Seventeen-year-old Jasper Simmons was charged with molesting a 10-year-old girl and was confined in Navajo County Jail, an adult facility. During his initial assessment on May 21, 2005, he denied receiving mental health counseling, having suicidal thoughts, or having a family history of suicide. One week later however, Jasper slit his left wrist with a razor. Nurse Genie Greason described the wound as “superficial cuts, scrapes, and abrasions”.
Jasper was placed on Suicide Watch Level I, from May 28, 2005 to June 8, 2005, when he was downgraded to Level II. By all accounts, his mood continued to stabilize and improve, but he was retained on suicide watch as a precautionary measure. That decision was to be re-evaluated at a July 19, 2005 case management conference.
On July 2, 2005, Jasper visited his parents from 1:30pm to 2:40pm, “neither of his parents suspected that he would attempt suicide later that day.” They believed he was in “pretty good spirits; a good mood”. Guard Albert Warren did not notice anything unusual about Jasper’s demeanor when escorting him back to his cell at 2:50 pm or when delivering his dinner tray at 4:35pm.
One hour and eleven minutes later, at 5:46pm, Guard Randall Ratcliff found Jasper “hanging from the top slide lock on his cell door by what appeared to be some type of homemade rope,” fashioned from medical gauze from his old wrist wound dressing. Jasper was pronounced dead at 6:50pm.
Jasper’s parents sued in state court, alleging Warren, Nurses Greason and Jones, and several other defendants violated Jasper’s Constitutional rights, the Americans with Disabilities Act (ADA) of 42 U.S.C. § 12132, and state law. Defendants removed to federal court, and the district court granted them summary judgment.
On appeal, the Ninth Court focused exclusively upon “whether the individual defendants knew but disregarded” Jasper’s heightened suicide risk. The parties did not dispute that Jasper’s suicide risk was a serious medical need.
Beginning with Nurse Jones, the court found that the evidence did not support an inference that she “knew that Jasper was at acute risk of harm at the time he killed himself.” This was true because over a month had elapsed since his suicide attempt with a razor, during which time Jasper received counseling, took antidepressants, and by all accounts was doing better. Not only were her own interactions with Jasper “unremarkable,“ but she also had no reason to believe from the treatment notes of the social worker and psychiatric nurse practitioner, which she reviewed as part of Jasper’s chart, that Jasper was on the brink of killing himself.
Likewise, “Nurse Greason did not think Jasper seemed depressed or agitated, and the Simmonses point to no evidence to refute her testimony”. The court found that “no reasonable jury would conclude that a teenager who did not want to be interrupted while watching television was obviously suicidal and required intervention.”
The court also upheld the grant of summary judgment to Sergeant Warren because it was “uncontested that (he) did not know about Jasper’s previous suicide attempt and never noticed a wrist injury or gauze dressings. He did not know Jasper was suffering from depression and taking antidepressants, he never heard Jasper make a suicidal threat or gesture, and during his interactions with Jasper on July 2nd, he saw nothing that would send up a red flag.” In so holding, the court agreed with the Eighth Circuit that “once a suicide has been accomplished in spite of preventive measures, it is all too easy to point out the flaws of failure.” Rolleger v. Cape Girardeau County. 924 F.2d 794, 796, (8th Circ.1991).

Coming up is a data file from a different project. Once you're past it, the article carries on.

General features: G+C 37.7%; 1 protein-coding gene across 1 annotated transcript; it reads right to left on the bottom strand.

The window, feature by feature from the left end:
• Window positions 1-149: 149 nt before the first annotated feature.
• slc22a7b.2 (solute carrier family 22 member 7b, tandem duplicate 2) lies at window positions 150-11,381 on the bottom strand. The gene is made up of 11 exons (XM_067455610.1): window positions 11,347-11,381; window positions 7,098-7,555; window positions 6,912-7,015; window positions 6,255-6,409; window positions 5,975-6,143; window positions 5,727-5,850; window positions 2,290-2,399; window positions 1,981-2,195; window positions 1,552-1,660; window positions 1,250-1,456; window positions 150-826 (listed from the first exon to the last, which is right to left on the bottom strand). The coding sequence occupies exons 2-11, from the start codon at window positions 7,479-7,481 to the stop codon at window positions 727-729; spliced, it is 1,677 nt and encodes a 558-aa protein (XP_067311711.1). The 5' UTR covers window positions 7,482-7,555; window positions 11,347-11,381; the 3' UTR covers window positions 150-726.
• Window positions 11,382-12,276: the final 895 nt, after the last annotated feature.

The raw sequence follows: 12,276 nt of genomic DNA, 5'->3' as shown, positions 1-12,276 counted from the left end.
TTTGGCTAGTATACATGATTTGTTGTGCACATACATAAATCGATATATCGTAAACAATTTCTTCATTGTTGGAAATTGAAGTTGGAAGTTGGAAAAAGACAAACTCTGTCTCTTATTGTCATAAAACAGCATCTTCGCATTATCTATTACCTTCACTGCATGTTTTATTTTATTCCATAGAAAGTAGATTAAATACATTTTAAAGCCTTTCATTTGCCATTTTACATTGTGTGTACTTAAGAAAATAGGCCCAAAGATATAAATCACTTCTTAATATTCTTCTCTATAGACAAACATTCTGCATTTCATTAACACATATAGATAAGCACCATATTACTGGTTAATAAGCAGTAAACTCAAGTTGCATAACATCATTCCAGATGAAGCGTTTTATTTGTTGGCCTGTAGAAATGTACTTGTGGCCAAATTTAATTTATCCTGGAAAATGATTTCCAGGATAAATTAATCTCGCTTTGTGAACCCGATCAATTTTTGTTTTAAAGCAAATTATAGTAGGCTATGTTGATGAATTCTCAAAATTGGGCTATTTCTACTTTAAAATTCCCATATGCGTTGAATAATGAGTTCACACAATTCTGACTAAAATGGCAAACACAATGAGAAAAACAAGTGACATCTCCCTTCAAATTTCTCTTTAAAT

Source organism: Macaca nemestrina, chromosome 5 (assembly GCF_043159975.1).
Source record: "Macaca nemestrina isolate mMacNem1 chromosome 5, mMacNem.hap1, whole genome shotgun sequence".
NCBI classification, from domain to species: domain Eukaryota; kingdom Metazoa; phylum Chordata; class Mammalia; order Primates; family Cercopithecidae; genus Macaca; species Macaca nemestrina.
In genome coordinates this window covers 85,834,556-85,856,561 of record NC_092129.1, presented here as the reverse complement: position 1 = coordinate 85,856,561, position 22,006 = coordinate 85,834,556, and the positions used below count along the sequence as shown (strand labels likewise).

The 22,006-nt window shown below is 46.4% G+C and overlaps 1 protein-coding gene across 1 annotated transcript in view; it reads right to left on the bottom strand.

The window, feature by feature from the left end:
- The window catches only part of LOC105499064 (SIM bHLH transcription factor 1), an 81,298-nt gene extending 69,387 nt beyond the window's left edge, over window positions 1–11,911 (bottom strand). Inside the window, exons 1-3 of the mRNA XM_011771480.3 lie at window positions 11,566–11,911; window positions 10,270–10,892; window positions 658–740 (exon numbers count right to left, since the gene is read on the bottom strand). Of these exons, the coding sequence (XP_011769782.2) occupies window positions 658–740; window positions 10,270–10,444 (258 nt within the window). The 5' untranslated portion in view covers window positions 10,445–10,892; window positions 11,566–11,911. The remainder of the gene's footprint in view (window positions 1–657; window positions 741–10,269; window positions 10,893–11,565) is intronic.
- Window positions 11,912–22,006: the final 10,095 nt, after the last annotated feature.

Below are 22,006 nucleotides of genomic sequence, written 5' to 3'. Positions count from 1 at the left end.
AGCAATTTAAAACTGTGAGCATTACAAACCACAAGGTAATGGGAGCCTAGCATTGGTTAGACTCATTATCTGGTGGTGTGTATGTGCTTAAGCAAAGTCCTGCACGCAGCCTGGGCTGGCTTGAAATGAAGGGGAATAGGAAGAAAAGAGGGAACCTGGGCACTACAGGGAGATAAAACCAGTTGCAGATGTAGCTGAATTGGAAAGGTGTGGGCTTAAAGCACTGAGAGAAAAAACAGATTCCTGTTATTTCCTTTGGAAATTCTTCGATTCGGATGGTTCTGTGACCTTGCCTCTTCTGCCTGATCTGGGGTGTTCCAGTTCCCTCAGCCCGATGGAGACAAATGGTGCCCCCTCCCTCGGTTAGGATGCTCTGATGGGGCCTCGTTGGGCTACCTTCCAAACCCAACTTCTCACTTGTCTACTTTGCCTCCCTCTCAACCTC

Since there was no underlying constitutional violation committed by the individual defendants, the court affirmed the lower court’s denial of the supervisory liability and municipal liability claims.
The court also rejected plaintiff’s claim that defendants failed to accommodate Jasper’s ADA disability (depression) by denying him access to outdoor recreation or placing him in a more appropriate facility. The court observed that to prevail on an ADA claim, a plaintiff must show that (1) he is an individual with a disability; (2) he is otherwise qualified to receive the benefit of a public entity’s services, programs or activities; (3) he was discriminated against or excluded or denied the benefits of such services, programs or activities and (4) the exclusion, denial or discrimination was due to his disability. McGary v. City of Portland, 386 F.3d 1259, 1265 (9th Cir 2004).
Assuming without deciding that Jasper’s depression was an ADA disability the court concluded that he was not denied outdoor recreation because of his depression. Additionally, even assuming that transfer to some other prison facility might have been a reasonable accommodation, there is no evidence that such a transfer was ever sought or denied, let alone that such denial was because of or motivated by Jasper’s depression. The court reiterated that the ADA prohibits discrimination because of disability, not inadequate treatment for disability. See Bryant v. Madigan, 84 F.3d 246, 249 (7th Cir 1996).
Finally, the court vacated the dismissal of plaintiffs’ state law claims under Backus v. State of Arizona, 203 P.3d 499, 505 (Ariz. 2009)(en banc). Should the district court decline to exercise supplemental jurisdiction over the state law claims, “it may remand those claims to the state court for further proceedings, including the application of Backus in the first instance.” See: Simmons v. Navajo County, 609 F.3d 1011 (9th Cir. 2010).
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Related legal case
Simmons v. Navajo County
|Cite||609 F.3d 1011 (9th Cir. 2010)|
|Level||Court of Appeals|